In a gCube infrastructure, the service operates within the context of the search framework. Its role is twofold: as a query pre-processor, it its invoked to perform collection selection prior to query evaluation; as a search operator, it is invoked to merge results after the query has been evaluated across selected target collections. Within the implementation of the service, collection selection and result fusion are local processes. Collection description, however, relies on FullText Index services to localise and maintain statistics about the content of the target collections. The relationships between the Master service and the services that interact with it are illustrated in the following component diagram:



The design of the service is conceptually distributed across two port-types: the Master port-type and the Factory port-type.



The Master port-type is stateful, in that it maintains summary information about the target collections, both in memory and on the local file system. Such local 'proxies' of the target collections are then grouped in potentially overlapping collection sets that represent the scope of execution for a class of distributed queries. Collections sets are then bound to the port-type interface on a per-request basis, in line with the implied resource pattern of WSRF. In particular, the pairing of the Master interface with collection sets yields WS-Resources referred to as a Masters.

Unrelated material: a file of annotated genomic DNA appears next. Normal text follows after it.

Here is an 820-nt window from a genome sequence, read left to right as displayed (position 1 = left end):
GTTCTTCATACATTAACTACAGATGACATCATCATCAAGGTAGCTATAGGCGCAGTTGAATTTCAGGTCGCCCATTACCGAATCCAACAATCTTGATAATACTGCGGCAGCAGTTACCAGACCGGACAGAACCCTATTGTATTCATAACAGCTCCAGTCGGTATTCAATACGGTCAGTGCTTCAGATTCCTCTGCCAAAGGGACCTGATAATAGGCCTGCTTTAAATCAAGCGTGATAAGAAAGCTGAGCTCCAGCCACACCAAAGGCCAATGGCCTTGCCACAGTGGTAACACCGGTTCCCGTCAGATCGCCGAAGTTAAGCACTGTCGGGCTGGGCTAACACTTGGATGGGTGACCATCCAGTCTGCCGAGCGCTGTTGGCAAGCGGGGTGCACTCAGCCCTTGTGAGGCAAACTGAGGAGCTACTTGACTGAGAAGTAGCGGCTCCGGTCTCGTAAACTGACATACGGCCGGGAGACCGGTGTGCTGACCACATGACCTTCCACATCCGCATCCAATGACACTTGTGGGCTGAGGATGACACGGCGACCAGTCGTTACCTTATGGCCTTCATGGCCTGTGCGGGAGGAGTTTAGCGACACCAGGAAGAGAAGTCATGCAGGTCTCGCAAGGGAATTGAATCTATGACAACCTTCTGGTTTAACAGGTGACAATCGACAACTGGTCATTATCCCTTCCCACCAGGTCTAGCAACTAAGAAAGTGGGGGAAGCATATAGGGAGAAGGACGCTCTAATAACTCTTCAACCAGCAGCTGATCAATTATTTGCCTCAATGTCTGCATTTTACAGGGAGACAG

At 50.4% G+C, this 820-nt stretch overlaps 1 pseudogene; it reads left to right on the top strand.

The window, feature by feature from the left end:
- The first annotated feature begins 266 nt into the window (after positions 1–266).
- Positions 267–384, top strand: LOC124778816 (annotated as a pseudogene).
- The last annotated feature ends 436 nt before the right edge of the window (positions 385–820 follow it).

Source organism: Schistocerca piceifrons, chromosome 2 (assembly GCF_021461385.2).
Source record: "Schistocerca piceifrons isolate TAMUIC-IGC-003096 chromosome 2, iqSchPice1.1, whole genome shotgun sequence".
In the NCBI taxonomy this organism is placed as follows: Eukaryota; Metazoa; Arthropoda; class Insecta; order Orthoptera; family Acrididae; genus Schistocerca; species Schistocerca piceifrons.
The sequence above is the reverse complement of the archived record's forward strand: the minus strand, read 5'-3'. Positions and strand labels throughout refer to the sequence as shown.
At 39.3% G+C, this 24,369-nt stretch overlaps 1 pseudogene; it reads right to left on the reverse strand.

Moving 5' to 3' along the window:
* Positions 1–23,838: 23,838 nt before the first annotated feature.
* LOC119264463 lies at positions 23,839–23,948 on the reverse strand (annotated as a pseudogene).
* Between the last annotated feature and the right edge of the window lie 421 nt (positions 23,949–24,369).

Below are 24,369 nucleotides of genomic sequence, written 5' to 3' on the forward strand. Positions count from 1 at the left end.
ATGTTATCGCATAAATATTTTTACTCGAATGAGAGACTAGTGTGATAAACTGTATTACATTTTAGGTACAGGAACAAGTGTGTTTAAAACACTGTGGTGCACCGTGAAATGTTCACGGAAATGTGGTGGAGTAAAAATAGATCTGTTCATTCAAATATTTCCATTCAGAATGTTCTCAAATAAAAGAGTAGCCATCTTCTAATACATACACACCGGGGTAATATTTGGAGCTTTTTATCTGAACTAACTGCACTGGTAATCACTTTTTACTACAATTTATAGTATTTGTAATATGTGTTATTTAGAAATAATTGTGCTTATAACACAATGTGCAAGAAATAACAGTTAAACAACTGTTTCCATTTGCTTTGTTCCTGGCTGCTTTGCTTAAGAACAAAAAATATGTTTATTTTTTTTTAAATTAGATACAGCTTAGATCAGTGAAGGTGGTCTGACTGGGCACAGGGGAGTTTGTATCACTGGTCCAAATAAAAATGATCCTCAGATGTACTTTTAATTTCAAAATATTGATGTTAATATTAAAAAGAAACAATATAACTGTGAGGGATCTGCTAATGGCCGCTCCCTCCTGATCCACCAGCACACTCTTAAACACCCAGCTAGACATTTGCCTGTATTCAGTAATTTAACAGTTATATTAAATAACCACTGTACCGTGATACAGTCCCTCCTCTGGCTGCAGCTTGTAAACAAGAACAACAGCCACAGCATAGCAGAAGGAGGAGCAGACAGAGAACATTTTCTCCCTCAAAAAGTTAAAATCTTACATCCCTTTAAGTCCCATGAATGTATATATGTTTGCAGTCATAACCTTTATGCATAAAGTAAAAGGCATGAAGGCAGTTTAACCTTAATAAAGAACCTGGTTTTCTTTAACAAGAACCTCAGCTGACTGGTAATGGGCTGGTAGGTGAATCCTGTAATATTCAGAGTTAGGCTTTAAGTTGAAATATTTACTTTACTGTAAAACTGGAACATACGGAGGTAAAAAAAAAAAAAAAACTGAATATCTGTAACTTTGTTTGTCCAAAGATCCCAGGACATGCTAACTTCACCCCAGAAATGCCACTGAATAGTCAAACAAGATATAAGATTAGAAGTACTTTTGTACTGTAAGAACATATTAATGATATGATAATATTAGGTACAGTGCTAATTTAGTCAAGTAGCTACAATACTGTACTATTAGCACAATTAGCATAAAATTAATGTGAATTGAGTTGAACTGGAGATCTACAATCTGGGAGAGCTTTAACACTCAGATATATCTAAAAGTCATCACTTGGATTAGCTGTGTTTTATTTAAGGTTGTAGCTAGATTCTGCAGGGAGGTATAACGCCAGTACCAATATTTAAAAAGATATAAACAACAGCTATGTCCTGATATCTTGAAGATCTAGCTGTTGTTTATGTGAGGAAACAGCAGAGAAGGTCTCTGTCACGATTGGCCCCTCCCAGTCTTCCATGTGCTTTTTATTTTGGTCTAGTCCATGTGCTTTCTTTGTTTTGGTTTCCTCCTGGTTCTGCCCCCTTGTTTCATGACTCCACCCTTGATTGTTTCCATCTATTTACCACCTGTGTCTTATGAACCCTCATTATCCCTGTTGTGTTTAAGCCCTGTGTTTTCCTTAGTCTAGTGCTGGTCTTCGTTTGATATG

Masters for collection sets of zero or more collections are created in response to client requests to the Factory port-type. After the binding, collections can be added and removed to and from the bound collection sets via operations of the Master interface. For each bound collection, Masters interact with Index services in an attempt to localise information about the content of the collection (interactions are based on best-effort and caching strategies). In the reference implementation, the information forms a term histogram of the collection, i.e. a dictionary of the stems of the most content-bearing words of the collection content, each annotated with their frequency of occurrence within the collection.